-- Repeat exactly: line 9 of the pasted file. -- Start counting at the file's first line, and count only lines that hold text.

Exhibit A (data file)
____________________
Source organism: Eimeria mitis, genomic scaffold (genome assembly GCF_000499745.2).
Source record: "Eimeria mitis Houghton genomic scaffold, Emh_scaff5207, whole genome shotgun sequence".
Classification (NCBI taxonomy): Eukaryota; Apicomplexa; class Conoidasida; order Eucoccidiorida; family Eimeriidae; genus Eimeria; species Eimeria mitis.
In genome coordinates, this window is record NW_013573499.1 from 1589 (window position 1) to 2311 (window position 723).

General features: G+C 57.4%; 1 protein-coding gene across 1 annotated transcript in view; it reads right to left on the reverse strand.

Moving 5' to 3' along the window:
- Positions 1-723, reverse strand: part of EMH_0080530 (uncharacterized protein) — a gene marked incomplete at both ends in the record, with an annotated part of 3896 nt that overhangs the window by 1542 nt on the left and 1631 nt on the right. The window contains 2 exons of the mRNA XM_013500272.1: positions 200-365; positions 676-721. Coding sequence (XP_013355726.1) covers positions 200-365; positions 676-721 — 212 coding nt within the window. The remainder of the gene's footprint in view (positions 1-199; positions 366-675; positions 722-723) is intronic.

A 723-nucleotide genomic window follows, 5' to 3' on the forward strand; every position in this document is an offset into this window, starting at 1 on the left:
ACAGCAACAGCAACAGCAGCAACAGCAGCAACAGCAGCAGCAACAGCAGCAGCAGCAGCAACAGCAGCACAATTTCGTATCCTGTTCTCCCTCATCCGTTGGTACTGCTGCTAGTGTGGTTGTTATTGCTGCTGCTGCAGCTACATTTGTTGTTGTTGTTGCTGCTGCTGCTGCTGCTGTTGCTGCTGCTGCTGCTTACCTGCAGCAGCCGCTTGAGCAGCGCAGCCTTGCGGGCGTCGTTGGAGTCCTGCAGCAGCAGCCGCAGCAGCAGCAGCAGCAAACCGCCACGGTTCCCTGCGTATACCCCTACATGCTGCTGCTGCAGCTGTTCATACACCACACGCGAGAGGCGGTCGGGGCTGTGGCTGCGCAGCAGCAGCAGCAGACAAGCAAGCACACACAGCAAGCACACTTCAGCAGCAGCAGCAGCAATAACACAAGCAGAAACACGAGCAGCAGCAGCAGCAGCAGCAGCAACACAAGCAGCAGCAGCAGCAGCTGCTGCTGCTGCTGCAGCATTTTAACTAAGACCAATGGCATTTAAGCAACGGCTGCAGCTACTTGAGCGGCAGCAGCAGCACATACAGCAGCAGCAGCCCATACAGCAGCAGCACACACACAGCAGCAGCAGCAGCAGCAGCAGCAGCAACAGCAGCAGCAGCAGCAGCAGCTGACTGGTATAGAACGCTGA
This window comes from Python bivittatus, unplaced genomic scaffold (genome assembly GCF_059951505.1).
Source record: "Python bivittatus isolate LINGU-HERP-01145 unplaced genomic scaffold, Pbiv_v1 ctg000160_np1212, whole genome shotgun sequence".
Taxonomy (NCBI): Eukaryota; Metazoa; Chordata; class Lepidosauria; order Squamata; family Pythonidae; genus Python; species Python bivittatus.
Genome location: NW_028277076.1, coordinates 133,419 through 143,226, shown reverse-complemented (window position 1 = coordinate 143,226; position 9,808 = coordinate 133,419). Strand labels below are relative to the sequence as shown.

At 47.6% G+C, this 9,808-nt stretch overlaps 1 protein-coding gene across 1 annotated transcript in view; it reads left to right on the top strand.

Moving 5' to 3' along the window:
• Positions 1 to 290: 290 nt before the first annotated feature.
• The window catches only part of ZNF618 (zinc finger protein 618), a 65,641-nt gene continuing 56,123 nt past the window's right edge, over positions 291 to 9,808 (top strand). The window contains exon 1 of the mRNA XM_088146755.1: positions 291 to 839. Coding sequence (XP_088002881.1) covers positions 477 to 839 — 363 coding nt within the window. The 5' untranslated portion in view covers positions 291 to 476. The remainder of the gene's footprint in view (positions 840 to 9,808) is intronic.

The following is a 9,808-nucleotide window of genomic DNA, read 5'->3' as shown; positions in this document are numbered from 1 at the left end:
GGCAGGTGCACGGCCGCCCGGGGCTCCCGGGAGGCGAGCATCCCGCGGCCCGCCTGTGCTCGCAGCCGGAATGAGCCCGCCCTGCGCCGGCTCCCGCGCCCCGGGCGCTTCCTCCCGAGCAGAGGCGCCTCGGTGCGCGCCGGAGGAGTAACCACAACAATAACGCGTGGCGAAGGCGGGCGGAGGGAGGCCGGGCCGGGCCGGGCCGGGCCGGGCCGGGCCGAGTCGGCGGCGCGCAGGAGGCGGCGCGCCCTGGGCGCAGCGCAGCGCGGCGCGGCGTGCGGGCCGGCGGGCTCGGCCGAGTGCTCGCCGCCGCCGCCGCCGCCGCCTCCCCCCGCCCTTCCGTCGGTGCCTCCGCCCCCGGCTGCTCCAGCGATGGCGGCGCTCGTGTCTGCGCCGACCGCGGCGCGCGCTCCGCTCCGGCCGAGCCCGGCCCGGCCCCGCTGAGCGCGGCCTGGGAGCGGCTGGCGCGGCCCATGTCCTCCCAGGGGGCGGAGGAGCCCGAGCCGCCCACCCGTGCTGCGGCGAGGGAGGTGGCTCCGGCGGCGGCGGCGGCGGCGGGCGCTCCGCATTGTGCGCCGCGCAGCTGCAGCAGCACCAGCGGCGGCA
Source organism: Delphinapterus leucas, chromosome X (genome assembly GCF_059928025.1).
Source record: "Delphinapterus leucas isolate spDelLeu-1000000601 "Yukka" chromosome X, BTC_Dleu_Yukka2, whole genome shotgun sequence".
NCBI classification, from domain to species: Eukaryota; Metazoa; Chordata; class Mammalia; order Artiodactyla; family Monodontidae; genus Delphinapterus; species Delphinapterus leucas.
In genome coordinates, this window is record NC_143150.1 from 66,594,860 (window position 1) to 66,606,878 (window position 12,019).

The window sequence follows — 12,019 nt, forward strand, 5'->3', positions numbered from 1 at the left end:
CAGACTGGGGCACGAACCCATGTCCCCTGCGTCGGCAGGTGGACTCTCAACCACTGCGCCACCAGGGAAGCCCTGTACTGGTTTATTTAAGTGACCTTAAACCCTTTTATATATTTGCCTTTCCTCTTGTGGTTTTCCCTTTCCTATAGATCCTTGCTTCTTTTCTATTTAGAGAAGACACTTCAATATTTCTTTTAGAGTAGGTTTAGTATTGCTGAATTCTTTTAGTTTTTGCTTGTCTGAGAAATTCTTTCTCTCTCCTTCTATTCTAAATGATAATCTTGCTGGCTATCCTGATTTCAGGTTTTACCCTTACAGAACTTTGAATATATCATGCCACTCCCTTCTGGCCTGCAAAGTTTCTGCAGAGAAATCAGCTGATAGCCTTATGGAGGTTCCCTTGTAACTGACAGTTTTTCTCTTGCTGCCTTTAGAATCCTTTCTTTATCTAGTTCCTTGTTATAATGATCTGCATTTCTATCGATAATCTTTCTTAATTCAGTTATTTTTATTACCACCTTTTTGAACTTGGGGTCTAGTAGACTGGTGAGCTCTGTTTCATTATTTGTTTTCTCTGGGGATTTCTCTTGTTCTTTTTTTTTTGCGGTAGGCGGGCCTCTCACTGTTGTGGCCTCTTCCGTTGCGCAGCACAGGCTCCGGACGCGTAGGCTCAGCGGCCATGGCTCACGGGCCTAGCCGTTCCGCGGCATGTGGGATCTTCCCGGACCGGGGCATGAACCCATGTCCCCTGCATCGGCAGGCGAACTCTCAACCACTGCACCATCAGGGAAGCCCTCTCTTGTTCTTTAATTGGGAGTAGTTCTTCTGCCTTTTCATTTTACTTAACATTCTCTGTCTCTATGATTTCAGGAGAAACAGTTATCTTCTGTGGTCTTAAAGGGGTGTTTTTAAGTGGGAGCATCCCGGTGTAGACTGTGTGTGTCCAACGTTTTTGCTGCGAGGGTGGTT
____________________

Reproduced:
ACAGCAACAGCAACAGCAGCAACAGCAGCAACAGCAGCAGCAACAGCAGCAGCAGCAGCAACAGCAGCACAATTTCGTATCCTGTTCTCCCTCATCCGTTGGTACTGCTGCTAGTGTGGTTGTTATTGCTGCTGCTGCAGCTACATTTGTTGTTGTTGTTGCTGCTGCTGCTGCTGCTGTTGCTGCTGCTGCTGCTTACCTGCAGCAGCCGCTTGAGCAGCGCAGCCTTGCGGGCGTCGTTGGAGTCCTGCAGCAGCAGCCGCAGCAGCAGCAGCAGCAAACCGCCACGGTTCCCTGCGTATACCCCTACATGCTGCTGCTGCAGCTGTTCATACACCACACGCGAGAGGCGGTCGGGGCTGTGGCTGCGCAGCAGCAGCAGCAGACAAGCAAGCACACACAGCAAGCACACTTCAGCAGCAGCAGCAGCAATAACACAAGCAGAAACACGAGCAGCAGCAGCAGCAGCAGCAGCAACACAAGCAGCAGCAGCAGCAGCTGCTGCTGCTGCTGCAGCATTTTAACTAAGACCAATGGCATTTAAGCAACGGCTGCAGCTACTTGAGCGGCAGCAGCAGCACATACAGCAGCAGCAGCCCATACAGCAGCAGCACACACACAGCAGCAGCAGCAGCAGCAGCAGCAGCAACAGCAGCAGCAGCAGCAGCAGCTGACTGGTATAGAACGCTGA